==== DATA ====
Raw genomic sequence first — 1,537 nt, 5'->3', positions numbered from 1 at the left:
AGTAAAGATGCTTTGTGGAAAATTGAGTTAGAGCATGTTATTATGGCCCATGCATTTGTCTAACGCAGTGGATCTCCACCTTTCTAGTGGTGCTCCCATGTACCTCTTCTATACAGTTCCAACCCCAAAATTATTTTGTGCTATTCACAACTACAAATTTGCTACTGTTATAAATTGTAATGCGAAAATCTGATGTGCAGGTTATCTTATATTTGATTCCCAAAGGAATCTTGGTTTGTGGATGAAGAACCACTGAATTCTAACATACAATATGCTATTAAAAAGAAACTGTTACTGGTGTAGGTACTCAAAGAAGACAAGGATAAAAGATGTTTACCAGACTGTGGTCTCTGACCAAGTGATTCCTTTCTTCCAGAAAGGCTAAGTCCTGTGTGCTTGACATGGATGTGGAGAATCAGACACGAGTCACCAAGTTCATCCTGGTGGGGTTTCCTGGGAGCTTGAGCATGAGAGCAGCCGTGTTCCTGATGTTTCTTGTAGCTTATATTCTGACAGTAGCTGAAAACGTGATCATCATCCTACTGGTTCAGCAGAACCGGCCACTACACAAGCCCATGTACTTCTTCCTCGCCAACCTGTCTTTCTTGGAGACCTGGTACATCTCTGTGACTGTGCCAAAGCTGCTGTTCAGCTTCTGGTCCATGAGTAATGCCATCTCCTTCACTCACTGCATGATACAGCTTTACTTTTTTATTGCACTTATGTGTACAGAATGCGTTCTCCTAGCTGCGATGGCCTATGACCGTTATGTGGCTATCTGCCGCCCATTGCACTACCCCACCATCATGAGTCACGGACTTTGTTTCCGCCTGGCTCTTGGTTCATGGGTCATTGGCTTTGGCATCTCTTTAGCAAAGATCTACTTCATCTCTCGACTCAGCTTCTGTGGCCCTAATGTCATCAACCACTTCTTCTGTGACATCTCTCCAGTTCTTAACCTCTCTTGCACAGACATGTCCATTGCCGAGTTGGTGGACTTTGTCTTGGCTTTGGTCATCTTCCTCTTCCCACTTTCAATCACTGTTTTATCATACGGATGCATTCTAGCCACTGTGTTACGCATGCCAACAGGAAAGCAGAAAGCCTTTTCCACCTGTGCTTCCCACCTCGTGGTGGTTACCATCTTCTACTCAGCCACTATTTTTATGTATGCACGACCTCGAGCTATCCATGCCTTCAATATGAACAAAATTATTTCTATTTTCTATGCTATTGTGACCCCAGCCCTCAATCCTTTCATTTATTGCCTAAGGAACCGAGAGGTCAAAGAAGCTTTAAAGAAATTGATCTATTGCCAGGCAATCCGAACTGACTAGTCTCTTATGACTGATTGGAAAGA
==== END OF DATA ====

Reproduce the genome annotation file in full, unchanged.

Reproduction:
Raw genomic sequence first — 1,537 nt, 5'->3', positions numbered from 1 at the left:
AGTAAAGATGCTTTGTGGAAAATTGAGTTAGAGCATGTTATTATGGCCCATGCATTTGTCTAACGCAGTGGATCTCCACCTTTCTAGTGGTGCTCCCATGTACCTCTTCTATACAGTTCCAACCCCAAAATTATTTTGTGCTATTCACAACTACAAATTTGCTACTGTTATAAATTGTAATGCGAAAATCTGATGTGCAGGTTATCTTATATTTGATTCCCAAAGGAATCTTGGTTTGTGGATGAAGAACCACTGAATTCTAACATACAATATGCTATTAAAAAGAAACTGTTACTGGTGTAGGTACTCAAAGAAGACAAGGATAAAAGATGTTTACCAGACTGTGGTCTCTGACCAAGTGATTCCTTTCTTCCAGAAAGGCTAAGTCCTGTGTGCTTGACATGGATGTGGAGAATCAGACACGAGTCACCAAGTTCATCCTGGTGGGGTTTCCTGGGAGCTTGAGCATGAGAGCAGCCGTGTTCCTGATGTTTCTTGTAGCTTATATTCTGACAGTAGCTGAAAACGTGATCATCATCCTACTGGTTCAGCAGAACCGGCCACTACACAAGCCCATGTACTTCTTCCTCGCCAACCTGTCTTTCTTGGAGACCTGGTACATCTCTGTGACTGTGCCAAAGCTGCTGTTCAGCTTCTGGTCCATGAGTAATGCCATCTCCTTCACTCACTGCATGATACAGCTTTACTTTTTTATTGCACTTATGTGTACAGAATGCGTTCTCCTAGCTGCGATGGCCTATGACCGTTATGTGGCTATCTGCCGCCCATTGCACTACCCCACCATCATGAGTCACGGACTTTGTTTCCGCCTGGCTCTTGGTTCATGGGTCATTGGCTTTGGCATCTCTTTAGCAAAGATCTACTTCATCTCTCGACTCAGCTTCTGTGGCCCTAATGTCATCAACCACTTCTTCTGTGACATCTCTCCAGTTCTTAACCTCTCTTGCACAGACATGTCCATTGCCGAGTTGGTGGACTTTGTCTTGGCTTTGGTCATCTTCCTCTTCCCACTTTCAATCACTGTTTTATCATACGGATGCATTCTAGCCACTGTGTTACGCATGCCAACAGGAAAGCAGAAAGCCTTTTCCACCTGTGCTTCCCACCTCGTGGTGGTTACCATCTTCTACTCAGCCACTATTTTTATGTATGCACGACCTCGAGCTATCCATGCCTTCAATATGAACAAAATTATTTCTATTTTCTATGCTATTGTGACCCCAGCCCTCAATCCTTTCATTTATTGCCTAAGGAACCGAGAGGTCAAAGAAGCTTTAAAGAAATTGATCTATTGCCAGGCAATCCGAACTGACTAGTCTCTTATGACTGATTGGAAAGA